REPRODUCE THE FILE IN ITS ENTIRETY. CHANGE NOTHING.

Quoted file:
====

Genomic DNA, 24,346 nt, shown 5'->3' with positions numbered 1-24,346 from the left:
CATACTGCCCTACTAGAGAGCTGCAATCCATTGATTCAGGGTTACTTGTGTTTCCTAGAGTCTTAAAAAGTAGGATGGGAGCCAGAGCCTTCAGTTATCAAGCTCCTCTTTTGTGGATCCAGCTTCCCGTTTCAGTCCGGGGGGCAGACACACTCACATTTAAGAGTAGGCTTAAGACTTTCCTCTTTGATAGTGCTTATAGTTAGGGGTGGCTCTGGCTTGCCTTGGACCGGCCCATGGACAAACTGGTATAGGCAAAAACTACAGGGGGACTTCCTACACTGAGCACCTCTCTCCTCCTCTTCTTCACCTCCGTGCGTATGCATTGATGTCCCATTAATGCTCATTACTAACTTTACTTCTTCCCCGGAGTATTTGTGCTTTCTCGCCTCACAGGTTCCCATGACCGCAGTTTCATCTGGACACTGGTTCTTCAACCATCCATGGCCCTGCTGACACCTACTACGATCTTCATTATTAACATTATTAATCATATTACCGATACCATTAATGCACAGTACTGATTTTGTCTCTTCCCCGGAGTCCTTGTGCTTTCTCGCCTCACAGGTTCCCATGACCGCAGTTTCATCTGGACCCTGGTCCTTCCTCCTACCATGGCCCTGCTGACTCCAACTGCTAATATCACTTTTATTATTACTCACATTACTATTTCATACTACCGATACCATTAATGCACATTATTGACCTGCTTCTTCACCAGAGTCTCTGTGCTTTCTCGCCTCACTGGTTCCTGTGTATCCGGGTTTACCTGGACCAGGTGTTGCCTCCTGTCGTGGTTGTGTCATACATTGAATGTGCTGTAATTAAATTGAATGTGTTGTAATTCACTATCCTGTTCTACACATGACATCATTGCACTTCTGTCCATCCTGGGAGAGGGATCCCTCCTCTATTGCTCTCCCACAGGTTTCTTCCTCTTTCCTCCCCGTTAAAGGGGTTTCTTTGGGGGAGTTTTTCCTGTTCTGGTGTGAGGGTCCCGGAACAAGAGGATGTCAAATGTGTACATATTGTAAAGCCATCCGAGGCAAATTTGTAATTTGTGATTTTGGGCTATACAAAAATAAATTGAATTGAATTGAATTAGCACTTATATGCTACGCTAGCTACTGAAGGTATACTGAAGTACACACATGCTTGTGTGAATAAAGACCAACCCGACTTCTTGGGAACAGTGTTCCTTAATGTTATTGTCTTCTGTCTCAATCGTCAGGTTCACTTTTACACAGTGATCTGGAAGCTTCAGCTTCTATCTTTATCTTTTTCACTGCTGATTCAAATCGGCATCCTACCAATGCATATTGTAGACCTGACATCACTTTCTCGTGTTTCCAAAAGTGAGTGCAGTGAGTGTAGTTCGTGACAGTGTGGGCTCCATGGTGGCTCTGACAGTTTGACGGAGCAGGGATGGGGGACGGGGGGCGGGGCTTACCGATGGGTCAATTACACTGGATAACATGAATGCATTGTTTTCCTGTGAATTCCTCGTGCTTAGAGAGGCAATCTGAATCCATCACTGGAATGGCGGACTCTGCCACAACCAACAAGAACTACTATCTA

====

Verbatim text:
Genomic DNA, 24,346 nt, shown 5'->3' with positions numbered 1-24,346 from the left:
CATACTGCCCTACTAGAGAGCTGCAATCCATTGATTCAGGGTTACTTGTGTTTCCTAGAGTCTTAAAAAGTAGGATGGGAGCCAGAGCCTTCAGTTATCAAGCTCCTCTTTTGTGGATCCAGCTTCCCGTTTCAGTCCGGGGGGCAGACACACTCACATTTAAGAGTAGGCTTAAGACTTTCCTCTTTGATAGTGCTTATAGTTAGGGGTGGCTCTGGCTTGCCTTGGACCGGCCCATGGACAAACTGGTATAGGCAAAAACTACAGGGGGACTTCCTACACTGAGCACCTCTCTCCTCCTCTTCTTCACCTCCGTGCGTATGCATTGATGTCCCATTAATGCTCATTACTAACTTTACTTCTTCCCCGGAGTATTTGTGCTTTCTCGCCTCACAGGTTCCCATGACCGCAGTTTCATCTGGACACTGGTTCTTCAACCATCCATGGCCCTGCTGACACCTACTACGATCTTCATTATTAACATTATTAATCATATTACCGATACCATTAATGCACAGTACTGATTTTGTCTCTTCCCCGGAGTCCTTGTGCTTTCTCGCCTCACAGGTTCCCATGACCGCAGTTTCATCTGGACCCTGGTCCTTCCTCCTACCATGGCCCTGCTGACTCCAACTGCTAATATCACTTTTATTATTACTCACATTACTATTTCATACTACCGATACCATTAATGCACATTATTGACCTGCTTCTTCACCAGAGTCTCTGTGCTTTCTCGCCTCACTGGTTCCTGTGTATCCGGGTTTACCTGGACCAGGTGTTGCCTCCTGTCGTGGTTGTGTCATACATTGAATGTGCTGTAATTAAATTGAATGTGTTGTAATTCACTATCCTGTTCTACACATGACATCATTGCACTTCTGTCCATCCTGGGAGAGGGATCCCTCCTCTATTGCTCTCCCACAGGTTTCTTCCTCTTTCCTCCCCGTTAAAGGGGTTTCTTTGGGGGAGTTTTTCCTGTTCTGGTGTGAGGGTCCCGGAACAAGAGGATGTCAAATGTGTACATATTGTAAAGCCATCCGAGGCAAATTTGTAATTTGTGATTTTGGGCTATACAAAAATAAATTGAATTGAATTGAATTAGCACTTATATGCTACGCTAGCTACTGAAGGTATACTGAAGTACACACATGCTTGTGTGAATAAAGACCAACCCGACTTCTTGGGAACAGTGTTCCTTAATGTTATTGTCTTCTGTCTCAATCGTCAGGTTCACTTTTACACAGTGATCTGGAAGCTTCAGCTTCTATCTTTATCTTTTTCACTGCTGATTCAAATCGGCATCCTACCAATGCATATTGTAGACCTGACATCACTTTCTCGTGTTTCCAAAAGTGAGTGCAGTGAGTGTAGTTCGTGACAGTGTGGGCTCCATGGTGGCTCTGACAGTTTGACGGAGCAGGGATGGGGGACGGGGGGCGGGGCTTACCGATGGGTCAATTACACTGGATAACATGAATGCATTGTTTTCCTGTGAATTCCTCGTGCTTAGAGAGGCAATCTGAATCCATCACTGGAATGGCGGACTCTGCCACAACCAACAAGAACTACTATCTA